At the national level, the unemployment rate hovers at a 17-year low of 4.1%, as the economy continues to add hundreds of thousands of jobs each month. But for some states, the job market recovery has remained rather lackluster.
In seven states, the number of jobs being filled still lags behind the levels set in 2007 before the Great Recession, according to a recent report from Emsi, the labor market analysis division of jobs website CareerBuilder.
Of those states, Alabama is the worst off, with 62,637 fewer jobs in 2017 relative to 2007 levels, representing a 2% deficit.
Other states that still have ground to make up in terms of their labor market included West Virginia (33,428 fewer jobs), Mississippi (26,666 fewer jobs) and New Mexico (23,422 fewer jobs).
These states were among those that were hardest hit by the recession, and their continued struggles could be in part a reflection of the continued weakness of their economies. Some of the largest cities in Alabama, for instance, has been beleaguered by low levels of job security.
|States that haven’t fully recovered from the Great Recession|
|State||Size of job deficit||Percentage of jobs still lost, per 2007 levels|
West Virginia has been described as being in “an economic death spiral,” thanks to its crumbling coal mining industry.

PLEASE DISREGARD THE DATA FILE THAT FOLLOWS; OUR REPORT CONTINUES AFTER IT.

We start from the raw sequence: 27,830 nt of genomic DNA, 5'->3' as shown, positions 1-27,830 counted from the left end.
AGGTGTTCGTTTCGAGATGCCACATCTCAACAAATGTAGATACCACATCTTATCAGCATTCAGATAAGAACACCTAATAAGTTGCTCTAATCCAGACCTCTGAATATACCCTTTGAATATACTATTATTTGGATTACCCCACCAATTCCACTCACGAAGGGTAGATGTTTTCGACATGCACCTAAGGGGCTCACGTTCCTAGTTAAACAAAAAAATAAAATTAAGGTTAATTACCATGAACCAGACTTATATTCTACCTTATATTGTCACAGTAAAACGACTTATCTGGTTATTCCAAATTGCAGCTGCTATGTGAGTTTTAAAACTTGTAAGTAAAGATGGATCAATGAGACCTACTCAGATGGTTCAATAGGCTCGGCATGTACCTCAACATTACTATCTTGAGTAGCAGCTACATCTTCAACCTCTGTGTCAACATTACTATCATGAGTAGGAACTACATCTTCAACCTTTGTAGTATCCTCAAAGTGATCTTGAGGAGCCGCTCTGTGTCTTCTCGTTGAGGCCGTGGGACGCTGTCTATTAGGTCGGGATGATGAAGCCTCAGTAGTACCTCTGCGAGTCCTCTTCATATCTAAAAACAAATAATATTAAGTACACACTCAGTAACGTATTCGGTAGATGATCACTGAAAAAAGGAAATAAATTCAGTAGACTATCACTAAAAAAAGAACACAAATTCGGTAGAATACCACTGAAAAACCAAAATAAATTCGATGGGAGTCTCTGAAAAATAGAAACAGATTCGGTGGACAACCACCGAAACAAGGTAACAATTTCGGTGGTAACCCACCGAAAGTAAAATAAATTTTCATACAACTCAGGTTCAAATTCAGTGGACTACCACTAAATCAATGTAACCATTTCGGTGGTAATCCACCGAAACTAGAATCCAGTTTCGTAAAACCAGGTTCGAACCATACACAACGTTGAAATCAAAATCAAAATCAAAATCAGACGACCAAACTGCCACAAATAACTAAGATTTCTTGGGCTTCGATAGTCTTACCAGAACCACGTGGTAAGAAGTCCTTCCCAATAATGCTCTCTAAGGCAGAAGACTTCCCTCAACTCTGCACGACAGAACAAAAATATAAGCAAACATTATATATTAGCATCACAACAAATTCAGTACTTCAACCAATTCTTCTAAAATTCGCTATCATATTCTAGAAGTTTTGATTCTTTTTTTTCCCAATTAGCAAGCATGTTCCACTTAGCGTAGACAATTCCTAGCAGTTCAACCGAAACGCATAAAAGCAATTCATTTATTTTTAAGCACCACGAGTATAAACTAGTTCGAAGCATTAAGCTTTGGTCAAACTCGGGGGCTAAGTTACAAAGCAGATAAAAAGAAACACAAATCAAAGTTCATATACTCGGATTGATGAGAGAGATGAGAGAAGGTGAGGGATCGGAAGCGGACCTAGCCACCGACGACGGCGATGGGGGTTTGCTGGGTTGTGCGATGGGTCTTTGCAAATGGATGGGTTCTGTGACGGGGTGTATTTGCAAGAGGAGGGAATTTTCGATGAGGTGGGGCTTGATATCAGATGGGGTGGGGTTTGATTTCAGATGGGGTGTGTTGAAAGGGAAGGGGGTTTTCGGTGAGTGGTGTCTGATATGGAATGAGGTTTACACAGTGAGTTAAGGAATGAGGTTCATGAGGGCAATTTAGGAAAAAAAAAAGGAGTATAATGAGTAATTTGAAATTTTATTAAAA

Brain drain is another factor: Mississippi had the highest rate of out-migration in the South among people under the age of 40 with a college degree.
Meanwhile, the country’s most populous states have rebounded most successfully. Texas had the largest net increase in jobs, with nearly 1.7 million more jobs in 2017 versus 2007, followed by California, New York and Florida.
Other states that had notable increases in the number of jobs include Washington, Colorado and Massachusetts.
Notably, many of these states have particularly vibrant tech industries, which have helped to fuel the demand for jobs in cities like San Francisco, Austin and Seattle.
The Emsi report also analyzed the occupations that have experienced the most workforce growth since the financial crisis. Registered nurses came out on top, followed by waiters and home health aids.